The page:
Review: In Constant Prayer, 2

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I’m continuing some thoughts from In Constant Prayer today.

Praying the Daily Office is much more than mere ritual, an impression in my mind that has been corrected by Robert Benson. I’ve always regarded the repetition of words as a less than desirable effort to pray. (Of course I think if I could see a thesaurus of my prayer language it would likely be a rather small list of words repeated often!).  What moves this from simple ritual? Praise.

Yes, praise is that part of prayer that doesn’t seem to flow as naturally as our list of needs and wants. It’s the part of prayer that doesn’t request healing of the sick. It’s the part of prayer that isn’t about us. Benson is right when he says:

Sometimes it seems we have convinced ourselves that even though we are expecting God to work in mysterious ways on our behalf, our call to offer praise and worship to the One who made us is the sort of thing that can be taken care of once a week in an hour or so between the Sunday school and the Sunday buffet. (p. 54)

In praying the Daily Office we are moved beyond our lists and into the language of praise, written long ago. That, to me, is of great value.

Benson addresses several excuses that are offered up as to why people do not practice the Daily Office. Like a surgeon he cuts away each one … gently but with conviction. Are we too busy? He says that we may spend more time putting off our prayers than it takes to say them. Are they too complicated? Benson reminds us that we are adept at mastering difficult and complex things and this is not an issue. He answers the questions about time, place, how to face discouragement or doubt. Accountability is important as well, so Benson encourages joining with others to say the Daily Office.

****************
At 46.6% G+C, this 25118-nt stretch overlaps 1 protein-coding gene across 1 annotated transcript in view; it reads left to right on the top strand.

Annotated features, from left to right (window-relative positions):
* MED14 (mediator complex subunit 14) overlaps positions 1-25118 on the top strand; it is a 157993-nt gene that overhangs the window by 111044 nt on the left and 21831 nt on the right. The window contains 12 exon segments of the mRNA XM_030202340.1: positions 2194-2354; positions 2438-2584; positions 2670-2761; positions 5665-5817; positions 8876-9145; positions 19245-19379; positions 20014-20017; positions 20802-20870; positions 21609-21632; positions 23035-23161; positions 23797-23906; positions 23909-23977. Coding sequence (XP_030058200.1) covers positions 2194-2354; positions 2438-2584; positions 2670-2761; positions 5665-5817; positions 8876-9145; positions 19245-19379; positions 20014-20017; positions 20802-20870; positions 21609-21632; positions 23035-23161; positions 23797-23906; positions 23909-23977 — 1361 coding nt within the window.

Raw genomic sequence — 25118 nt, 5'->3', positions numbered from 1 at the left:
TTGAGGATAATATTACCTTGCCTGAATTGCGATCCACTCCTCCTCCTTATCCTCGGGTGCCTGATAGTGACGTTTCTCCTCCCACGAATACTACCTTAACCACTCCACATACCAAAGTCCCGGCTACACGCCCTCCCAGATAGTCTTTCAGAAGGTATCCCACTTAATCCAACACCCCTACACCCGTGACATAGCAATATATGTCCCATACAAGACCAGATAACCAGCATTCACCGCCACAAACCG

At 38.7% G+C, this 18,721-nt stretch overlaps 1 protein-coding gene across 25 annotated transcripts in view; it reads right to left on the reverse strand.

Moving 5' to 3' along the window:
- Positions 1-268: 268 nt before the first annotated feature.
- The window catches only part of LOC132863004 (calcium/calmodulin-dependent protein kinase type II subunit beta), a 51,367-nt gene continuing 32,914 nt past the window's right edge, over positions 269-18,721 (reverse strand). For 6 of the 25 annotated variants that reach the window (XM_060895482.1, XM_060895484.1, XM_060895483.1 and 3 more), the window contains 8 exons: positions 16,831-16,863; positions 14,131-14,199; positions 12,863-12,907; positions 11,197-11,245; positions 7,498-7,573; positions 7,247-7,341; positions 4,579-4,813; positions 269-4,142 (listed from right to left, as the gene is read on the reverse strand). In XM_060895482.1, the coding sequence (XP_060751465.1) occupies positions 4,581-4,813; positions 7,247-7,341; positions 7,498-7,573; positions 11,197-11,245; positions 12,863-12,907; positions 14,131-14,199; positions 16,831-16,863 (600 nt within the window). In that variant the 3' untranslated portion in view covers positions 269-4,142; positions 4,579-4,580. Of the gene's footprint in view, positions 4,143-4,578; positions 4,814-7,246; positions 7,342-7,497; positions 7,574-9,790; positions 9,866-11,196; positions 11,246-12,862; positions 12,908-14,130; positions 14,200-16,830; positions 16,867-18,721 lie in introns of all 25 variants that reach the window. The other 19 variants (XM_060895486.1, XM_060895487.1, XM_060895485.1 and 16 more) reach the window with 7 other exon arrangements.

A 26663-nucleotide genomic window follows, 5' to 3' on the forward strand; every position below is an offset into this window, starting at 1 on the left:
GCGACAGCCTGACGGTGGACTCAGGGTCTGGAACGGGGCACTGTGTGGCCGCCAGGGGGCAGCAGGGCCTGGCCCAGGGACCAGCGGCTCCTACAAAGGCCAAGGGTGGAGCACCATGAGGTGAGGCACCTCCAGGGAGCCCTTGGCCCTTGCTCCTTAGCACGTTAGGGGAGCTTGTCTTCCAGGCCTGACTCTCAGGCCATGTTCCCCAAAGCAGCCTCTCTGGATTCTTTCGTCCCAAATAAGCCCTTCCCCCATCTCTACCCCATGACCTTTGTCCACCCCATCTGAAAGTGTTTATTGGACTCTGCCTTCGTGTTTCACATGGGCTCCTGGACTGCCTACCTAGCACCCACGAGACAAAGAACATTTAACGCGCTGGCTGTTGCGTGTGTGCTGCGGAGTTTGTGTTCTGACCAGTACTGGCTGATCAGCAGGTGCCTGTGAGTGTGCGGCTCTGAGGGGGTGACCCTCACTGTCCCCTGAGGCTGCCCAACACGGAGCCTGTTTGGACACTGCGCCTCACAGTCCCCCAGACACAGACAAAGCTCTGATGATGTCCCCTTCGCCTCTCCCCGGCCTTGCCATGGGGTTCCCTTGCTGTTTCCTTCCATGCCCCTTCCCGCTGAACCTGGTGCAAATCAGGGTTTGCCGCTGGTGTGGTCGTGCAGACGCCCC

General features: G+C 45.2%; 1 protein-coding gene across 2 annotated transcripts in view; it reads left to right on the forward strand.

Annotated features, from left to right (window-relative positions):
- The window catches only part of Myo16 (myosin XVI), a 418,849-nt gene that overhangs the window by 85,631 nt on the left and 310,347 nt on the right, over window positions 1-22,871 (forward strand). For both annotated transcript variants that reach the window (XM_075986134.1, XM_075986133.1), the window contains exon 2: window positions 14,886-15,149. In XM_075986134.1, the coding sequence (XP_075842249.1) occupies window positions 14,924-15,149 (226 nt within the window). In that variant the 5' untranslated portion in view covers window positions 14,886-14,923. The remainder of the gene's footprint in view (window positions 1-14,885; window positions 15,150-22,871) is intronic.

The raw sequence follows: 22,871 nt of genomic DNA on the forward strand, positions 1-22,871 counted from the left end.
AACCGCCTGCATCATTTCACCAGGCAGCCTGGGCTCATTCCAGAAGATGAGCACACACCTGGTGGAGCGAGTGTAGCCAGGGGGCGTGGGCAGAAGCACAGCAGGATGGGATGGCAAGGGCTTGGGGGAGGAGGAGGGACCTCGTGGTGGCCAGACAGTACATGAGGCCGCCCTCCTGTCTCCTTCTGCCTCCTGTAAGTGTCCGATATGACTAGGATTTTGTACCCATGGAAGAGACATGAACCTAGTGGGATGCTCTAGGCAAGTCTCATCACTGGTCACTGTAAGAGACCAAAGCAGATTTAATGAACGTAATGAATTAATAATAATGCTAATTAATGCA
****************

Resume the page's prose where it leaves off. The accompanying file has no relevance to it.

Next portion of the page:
By no means have I mentioned everything in the book, but I hope I mentioned several things that interest you enough to purchase and read In Constant Prayer.

Two things I really liked about this book:

* This book is within reach. It is not a heavy theological book so thick with unfamiliar terms as to be boring. This book is written for the everyday Christian who wants to grow closer to God why practicing the ancient prayers.

* This book is personable. There are many stories and revelations about the author’s life that leave one feeling as if they know him. And one can certainly identify with him.

And since Robert Benson left a comment on my previous post, he has become one of my favorite authors. 🙂

I’d like to read other books in this series, but I’m not quite ready to move on from this one yet. I’ve got some absorbing to do. As I wrote yesterday: I would be interested in hearing from those of you who pray the daily office.

What prayer book do you use?

What rhythm do you practice?

What characterizes your prayer space?

And if you are totally opposed to the daily office, let us know why.

Thanks for reading!

John

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